A Michigan cannabis dispensary is joining a growing movement to use free weed to help encourage more people to get vaccinated against Covid.
The Greenhouse of Walled Lake, an Oakland County dispensary that sells both medical and recreational pot, just launched their “Pot for Shots” campaign to help boost acceptance of the vaccine. The dispensary will hand out a free UBaked pre-roll to any adult who provides written proof that they have been vaccinated. There is a limit of one free joint per customer, and no other purchase is necessary. The free weed will be available from this Friday until February 28th.
"Our goal is to raise awareness of the importance of getting the COVID-19 vaccination as we as a community battle this horrible pandemic," said Greenhouse owner Jerry Millen in a statement, according to the Detroit Metro Times. "'Pot for Shots' is our way of showing our commitment in assisting helping the community get back to normalcy. We support the safe and responsible use of cannabis and hope this is the beginning of the end of this insidious pandemic."
The Biden administration is working hard to bring the Covid vaccine to as many Americans as possible. Only 47 percent of Americans said they planned to get this vaccine, though, according to a new survey by The Associated Press-NORC Center for Public Affairs Research. Experts believe that the only way to stop the pandemic is to vaccinate at least 70 percent of the entire US population, but the survey found that 26 percent of adults said they definitely would not get the vaccine, and another quarter are still undecided.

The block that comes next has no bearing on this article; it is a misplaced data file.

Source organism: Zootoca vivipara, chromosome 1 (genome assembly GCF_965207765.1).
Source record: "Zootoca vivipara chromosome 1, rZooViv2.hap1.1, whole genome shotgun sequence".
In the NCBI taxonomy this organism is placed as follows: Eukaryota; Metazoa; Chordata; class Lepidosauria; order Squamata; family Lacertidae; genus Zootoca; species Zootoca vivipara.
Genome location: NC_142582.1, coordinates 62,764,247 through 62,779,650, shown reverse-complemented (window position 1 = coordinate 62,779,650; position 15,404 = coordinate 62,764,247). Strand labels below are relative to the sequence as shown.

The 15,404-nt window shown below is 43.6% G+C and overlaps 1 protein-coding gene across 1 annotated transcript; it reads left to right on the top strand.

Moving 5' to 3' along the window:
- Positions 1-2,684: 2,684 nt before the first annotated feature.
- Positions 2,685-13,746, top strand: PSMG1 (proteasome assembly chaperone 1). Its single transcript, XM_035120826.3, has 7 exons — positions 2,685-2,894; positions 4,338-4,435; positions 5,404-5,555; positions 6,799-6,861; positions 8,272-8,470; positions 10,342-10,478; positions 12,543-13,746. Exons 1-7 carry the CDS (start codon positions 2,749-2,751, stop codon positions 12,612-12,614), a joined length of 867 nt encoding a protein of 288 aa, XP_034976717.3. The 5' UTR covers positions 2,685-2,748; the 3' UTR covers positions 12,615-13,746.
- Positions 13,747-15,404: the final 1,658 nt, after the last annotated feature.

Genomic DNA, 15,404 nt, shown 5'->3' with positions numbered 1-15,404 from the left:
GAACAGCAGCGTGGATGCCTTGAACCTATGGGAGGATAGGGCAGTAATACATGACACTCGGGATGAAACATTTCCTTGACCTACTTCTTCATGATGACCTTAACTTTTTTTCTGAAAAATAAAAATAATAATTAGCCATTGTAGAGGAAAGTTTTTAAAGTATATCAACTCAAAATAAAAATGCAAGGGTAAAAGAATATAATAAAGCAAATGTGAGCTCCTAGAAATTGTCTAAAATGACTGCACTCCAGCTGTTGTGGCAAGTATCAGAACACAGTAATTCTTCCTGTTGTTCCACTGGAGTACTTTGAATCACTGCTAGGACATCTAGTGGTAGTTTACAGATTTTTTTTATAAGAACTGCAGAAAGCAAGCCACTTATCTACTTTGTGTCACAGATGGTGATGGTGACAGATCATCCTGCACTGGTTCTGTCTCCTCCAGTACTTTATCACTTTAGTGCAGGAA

The Greenhouse has joined other cannabis advocacy groups in a bid to use weed as an incentive for vaccinations. Last week, activist groups DC Marijuana Justice (DCMJ) and Maryland Marijuana Justice (MDMJ) announced a similar plan to hand out free weed outside of vaccination centers in Washington DC.
Instead of pre-rolls, this campaign will be dispensing free bags of organic bud harvested by local home-growers. DC officials are currently only offering vaccinations to adults over 65, so the Joints for Jabs campaign will not begin until the city begins offering the vaccine to the general public.
“We are looking for ways to safely celebrate the end of the pandemic and we know nothing brings people together like cannabis,” said DCMJ co-founder Nikolas Schiller in a statement. “When enough adults are inoculated with the coronavirus vaccine, it will be time to celebrate – not just the end of the pandemic, but the beginning of the end of cannabis prohibition in the United States.”